Saturday, April 5, 2014

Double the taxes to be raised? Or double headache for pols on pensions?

So much for the idea of the General Assembly giving a quickie approval to a measure required for Chicago city government to be able to resolve its own pension-funding problems.

EMANUEL: Wants state support for tax hike
The Legislature adjourned Friday morning without the Illinois House of Representatives taking up the issue. Republicans remain adamantly opposed to the solution desired by Mayor Rahm Emanuel, and I’m also sure there are Democrats who don’t think much of the solution put forth.

ALTHOUGH I SUSPECT if they don’t go along with it, they’re going to learn just how harsh the Wrath of Rahm can be. Plus, they’ll get the blame for the city’s pension problems becoming an overwhelming burden on municipal government.

This coming after many of them took the hard vote for a state pension funding reform mechanism that is so despised by organized labor that many unions did their best to try to defeat its more vulnerable political supporters at the ballot box.

This is going to get ugly. Nobody is going to wind up pleased with whatever solution ultimately gets agreed upon. Although as I sit here writing this commentary, I don’t have a clue what that solution will wind up being.

Now as desired by city officials, they want to reduce a $20 billion debt due to pension obligations by about half during the next four decades (pensions always are long-term issues, which is what makes them easy for political people to think they can put them off to a later date).

BUT THE BURDEN grows and grows, and eventually, political people get pressured to act for fear the debt will devour everything else in government.

QUINN: Unsure if he can help
That ultimately is what nudged the General Assembly to act on the state pension program. It is what is forcing them to deal with the city’s problem.

Which Emanuel has proposed paying down with increased property tax revenues. Some $750 million more to be raised during the next five years. Purely a local issue. Except that because it involves pensions, the state Legislature has to review it.

The same Republicans who always rant and rage about “tax” as though it were an obscenity don’t want to get the blame for supporting a property tax hike for Chicago residents. Just think of what happens if Chicago voters get it into their heads that “Republicans from Springfield” was more of a dirty phrase than usual.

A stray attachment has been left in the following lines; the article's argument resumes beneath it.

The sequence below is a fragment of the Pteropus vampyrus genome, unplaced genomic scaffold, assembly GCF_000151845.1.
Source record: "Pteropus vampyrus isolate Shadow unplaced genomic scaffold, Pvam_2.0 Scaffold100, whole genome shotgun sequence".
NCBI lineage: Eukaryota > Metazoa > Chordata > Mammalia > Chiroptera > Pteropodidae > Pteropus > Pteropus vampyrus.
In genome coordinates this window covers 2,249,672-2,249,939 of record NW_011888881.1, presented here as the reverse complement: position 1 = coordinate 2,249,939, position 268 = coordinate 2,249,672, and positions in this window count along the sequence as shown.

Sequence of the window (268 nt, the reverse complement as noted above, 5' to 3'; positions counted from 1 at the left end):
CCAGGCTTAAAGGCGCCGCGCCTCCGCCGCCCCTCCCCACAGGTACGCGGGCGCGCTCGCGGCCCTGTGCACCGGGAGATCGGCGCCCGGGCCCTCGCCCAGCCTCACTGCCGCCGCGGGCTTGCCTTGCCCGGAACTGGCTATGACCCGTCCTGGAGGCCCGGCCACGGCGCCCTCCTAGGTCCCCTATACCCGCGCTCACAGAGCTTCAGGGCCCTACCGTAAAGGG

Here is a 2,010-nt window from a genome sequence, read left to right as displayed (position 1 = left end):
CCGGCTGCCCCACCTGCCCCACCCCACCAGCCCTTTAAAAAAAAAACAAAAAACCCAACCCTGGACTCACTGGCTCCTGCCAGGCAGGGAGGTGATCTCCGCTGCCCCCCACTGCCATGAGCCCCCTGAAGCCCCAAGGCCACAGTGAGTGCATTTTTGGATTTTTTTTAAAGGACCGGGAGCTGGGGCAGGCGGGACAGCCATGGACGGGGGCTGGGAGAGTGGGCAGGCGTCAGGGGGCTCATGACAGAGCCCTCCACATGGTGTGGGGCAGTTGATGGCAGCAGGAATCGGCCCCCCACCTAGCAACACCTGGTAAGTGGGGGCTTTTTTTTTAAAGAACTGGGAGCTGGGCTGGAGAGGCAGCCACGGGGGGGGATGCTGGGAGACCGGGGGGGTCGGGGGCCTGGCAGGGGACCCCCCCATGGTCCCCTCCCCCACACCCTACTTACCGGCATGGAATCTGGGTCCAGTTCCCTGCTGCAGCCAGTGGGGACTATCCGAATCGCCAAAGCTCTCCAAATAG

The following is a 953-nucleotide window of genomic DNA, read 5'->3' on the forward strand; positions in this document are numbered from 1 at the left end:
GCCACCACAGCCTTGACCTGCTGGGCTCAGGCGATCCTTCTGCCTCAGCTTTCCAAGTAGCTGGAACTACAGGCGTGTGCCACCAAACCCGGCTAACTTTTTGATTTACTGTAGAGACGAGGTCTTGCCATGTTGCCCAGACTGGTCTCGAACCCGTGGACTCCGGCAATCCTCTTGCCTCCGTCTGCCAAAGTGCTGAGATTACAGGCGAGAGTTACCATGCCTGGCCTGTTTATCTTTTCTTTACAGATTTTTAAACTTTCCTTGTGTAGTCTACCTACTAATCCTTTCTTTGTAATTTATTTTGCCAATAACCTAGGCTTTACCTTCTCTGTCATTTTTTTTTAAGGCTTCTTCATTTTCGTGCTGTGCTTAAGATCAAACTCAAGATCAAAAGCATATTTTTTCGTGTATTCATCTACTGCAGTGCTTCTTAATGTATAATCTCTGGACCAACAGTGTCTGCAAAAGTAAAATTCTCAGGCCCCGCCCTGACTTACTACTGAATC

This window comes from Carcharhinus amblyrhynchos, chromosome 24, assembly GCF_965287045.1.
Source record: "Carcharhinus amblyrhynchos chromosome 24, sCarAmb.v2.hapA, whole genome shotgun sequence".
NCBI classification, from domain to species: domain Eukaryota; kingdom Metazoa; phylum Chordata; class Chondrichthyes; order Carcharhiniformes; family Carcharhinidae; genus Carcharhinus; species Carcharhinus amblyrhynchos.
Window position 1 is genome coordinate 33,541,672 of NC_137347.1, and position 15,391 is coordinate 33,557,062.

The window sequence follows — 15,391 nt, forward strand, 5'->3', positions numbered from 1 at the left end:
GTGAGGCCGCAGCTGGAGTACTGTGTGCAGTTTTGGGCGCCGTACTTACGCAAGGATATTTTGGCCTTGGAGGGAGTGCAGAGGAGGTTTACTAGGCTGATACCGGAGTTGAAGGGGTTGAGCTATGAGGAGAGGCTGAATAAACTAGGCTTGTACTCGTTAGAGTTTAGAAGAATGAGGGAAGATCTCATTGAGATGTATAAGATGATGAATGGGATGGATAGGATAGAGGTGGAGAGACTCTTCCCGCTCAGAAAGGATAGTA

DURKIN: Doesn't want blame for Chgo. hike
IT WOULD BE just the kind of thing to get them to turn out en masse on Nov. 4 and vote against every GOPer possible – including the gubernatorial bid of Bruce Rauner. Only Gov. Pat Quinn would like that idea; as Rauner is counting on Chicago voter apathy (particularly amongst African-American voters) to bolster his chances of winning.

Except that maybe he won’t.

Because Democrats in Springfield, including the city’s legislative delegation, also are being asked to back this increase, along with the one he’s already asked for in terms of making permanent an income tax increase from a couple of years ago that was only supposed to be temporary!

He’s already got the ire of the ideologues because of that, although we can dismiss that because it comes from people who are going to say Pat Quinn is vile and evil no matter what he says or does.

RAUNER: Could he be hurt too?
BUT ASKING FOR an income tax hike AND a property tax increase in Chicago? The Chicago Tribune caught Quinn engaging in some double-talk while refusing to say if he supports Emanuel’s pension solution but also saying he’d like lower property taxes.

It’s not likely he, or anyone, can have both. Although Quinn was accurate in telling that newspaper that the pension solution may wind up having to be altered, although Illinois House Minority Leader James Durkin, R-Western Springs, suggested to the Chicago Sun-Times some changes that the labor unions are saying would kill the whole deal.

And the only thing that might be worse for political people is if no deal gets approved for pension funding.

Soon to be popular w/ Statehouse scene?
Just think of how much ridicule and abuse the General Assembly was submitted to in recent years when they were unable to reach any kind of pension funding shortfall agreement.
I’M SURE THE City Council does not want to be in that same situation, and is eager for the Legislature to back something on their behalf.

And the only point I’m willing to make on this particular date is that whatever solution ultimately gets approved, I’m sure there will be several lawsuits challenging it in the courts – just like all the legal actions now being taken against Illinois government on the pension question.

Where’s the Tylenol bottle? Oh that’s right, there’s a rush on the headache-relief pills from all those legislators trying to pick the lesser of financial evils!


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